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Being Reasonable–A New Parenting Technique?

30 Jun

As any parent will tell you, raising kids is a pretty precarious job. Too many experts give too much advice about too many things, and it’s hard to understand which techniques will work and which won’t. Which is why I’ve come up with a no-frills, conflict-reducing theory about parenting: Be reasonable.

It all started when I had my first child, and I was told I had to be “rigid.” If she breaks a rule? No ice cream for a year! (and I had to actually stick to that). Break another rule? No sleepovers for six months!

Then, I was told I had to be lenient and let my children find their way. Break a rule? We’ll talk about it and try harder next time. Break another rule? Let’s chat about your feelings.reason

I KNEW there had to be an “in-between,” but no one was out there telling me how.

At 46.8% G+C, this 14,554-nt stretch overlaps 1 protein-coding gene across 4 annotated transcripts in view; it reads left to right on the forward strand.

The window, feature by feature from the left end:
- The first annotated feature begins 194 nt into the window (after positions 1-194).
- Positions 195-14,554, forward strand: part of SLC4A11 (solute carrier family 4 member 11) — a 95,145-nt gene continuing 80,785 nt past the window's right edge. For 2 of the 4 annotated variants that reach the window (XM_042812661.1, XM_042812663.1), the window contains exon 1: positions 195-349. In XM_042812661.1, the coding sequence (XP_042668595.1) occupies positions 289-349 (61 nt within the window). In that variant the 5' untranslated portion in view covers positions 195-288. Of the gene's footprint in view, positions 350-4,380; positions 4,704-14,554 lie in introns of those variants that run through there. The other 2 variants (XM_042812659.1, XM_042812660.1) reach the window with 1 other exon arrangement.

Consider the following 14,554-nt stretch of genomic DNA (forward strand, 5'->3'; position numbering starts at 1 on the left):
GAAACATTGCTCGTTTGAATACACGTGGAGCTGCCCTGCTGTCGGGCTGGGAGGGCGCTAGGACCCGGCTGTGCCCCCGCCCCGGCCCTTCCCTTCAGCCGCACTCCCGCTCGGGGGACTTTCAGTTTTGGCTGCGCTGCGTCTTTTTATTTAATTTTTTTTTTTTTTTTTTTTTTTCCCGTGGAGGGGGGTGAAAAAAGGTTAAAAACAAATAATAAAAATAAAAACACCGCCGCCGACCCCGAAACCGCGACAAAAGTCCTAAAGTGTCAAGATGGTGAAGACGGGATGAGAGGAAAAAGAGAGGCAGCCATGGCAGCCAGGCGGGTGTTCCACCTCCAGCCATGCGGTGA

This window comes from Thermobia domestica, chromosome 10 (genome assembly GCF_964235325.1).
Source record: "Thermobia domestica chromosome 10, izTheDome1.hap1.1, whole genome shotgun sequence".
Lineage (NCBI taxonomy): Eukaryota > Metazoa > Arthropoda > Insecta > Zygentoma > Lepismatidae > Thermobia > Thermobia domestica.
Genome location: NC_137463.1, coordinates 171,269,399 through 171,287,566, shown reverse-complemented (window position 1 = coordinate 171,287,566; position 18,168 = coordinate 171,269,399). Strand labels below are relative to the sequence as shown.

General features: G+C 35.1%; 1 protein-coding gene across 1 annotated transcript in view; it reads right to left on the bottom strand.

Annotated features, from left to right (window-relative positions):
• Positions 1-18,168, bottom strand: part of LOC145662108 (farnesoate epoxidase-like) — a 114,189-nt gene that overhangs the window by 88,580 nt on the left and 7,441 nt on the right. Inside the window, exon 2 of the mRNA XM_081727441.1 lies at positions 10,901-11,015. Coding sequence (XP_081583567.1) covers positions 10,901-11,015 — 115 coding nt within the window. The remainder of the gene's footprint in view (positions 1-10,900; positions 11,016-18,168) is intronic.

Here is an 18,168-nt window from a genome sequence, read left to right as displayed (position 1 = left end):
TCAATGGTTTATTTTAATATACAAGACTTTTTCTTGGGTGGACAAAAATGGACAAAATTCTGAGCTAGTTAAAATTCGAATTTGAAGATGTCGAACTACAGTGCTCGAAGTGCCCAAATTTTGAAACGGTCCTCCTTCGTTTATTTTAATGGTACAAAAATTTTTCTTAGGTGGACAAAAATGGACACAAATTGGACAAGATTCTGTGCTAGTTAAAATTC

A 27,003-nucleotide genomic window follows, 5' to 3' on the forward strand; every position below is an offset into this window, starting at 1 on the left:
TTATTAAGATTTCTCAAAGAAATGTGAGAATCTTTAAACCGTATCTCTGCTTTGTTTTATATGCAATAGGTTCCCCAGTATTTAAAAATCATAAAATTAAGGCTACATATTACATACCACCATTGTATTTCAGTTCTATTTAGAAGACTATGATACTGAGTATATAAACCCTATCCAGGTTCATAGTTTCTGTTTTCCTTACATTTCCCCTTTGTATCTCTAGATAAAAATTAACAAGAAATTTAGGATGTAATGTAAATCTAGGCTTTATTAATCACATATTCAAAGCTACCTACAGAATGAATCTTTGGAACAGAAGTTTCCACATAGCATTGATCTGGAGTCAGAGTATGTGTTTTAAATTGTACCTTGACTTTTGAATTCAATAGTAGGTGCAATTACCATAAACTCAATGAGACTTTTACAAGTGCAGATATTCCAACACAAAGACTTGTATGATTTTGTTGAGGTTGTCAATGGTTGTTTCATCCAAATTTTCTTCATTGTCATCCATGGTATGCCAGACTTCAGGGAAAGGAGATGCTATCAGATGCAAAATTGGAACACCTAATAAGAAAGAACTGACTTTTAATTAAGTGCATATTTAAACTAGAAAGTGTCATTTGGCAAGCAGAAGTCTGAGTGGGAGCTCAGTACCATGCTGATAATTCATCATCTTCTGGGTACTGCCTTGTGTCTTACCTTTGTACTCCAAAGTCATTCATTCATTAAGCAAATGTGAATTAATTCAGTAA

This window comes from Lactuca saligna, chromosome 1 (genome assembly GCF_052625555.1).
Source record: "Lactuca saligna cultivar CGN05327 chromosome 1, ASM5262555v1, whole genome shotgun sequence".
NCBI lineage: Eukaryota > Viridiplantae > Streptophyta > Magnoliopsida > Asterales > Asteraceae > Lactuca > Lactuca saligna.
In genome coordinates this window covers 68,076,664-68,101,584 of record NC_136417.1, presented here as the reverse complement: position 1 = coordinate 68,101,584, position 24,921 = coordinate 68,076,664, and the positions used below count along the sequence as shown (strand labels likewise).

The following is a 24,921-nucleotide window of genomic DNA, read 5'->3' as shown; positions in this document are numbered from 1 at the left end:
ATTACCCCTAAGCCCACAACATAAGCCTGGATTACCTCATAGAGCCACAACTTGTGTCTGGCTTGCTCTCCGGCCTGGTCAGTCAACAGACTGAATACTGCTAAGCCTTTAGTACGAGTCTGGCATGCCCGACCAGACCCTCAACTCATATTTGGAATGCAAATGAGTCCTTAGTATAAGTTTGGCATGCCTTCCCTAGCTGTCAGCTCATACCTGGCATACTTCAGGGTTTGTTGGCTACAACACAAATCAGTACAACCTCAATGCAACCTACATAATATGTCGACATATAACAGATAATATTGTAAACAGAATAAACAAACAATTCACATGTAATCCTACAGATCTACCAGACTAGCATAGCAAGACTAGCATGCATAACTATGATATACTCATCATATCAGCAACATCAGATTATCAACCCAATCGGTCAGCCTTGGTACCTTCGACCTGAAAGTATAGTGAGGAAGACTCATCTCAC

And, that’s how I came up with the not-so-revolutionary idea of being reasonable.

Now, if my child breaks a rule? No ice cream for a week, and we’ll try better next time. Break another rule? No sleepovers for two weeks, and then, we’ll have your best friend come over for the night.

I’m learning that being reasonable makes the point, but also doesn’t go too far. And it reduces the amount of conflict I have with my children. It’s a win-win!

With grown-ups, I’m learning that being reasonable works too. If someone misplaces a comma, it’s OK–we all make mistakes. If someone forgets to turn in an important assignment, we need to address the problem immediately.

What I’ve found as a therapist and a Mom is that many problems arise because we have a hard time finding the middle ground between rigid thinking and too much leniency. But, deep inside all of us, we have the capacity for reason.

So, use it!

Britt

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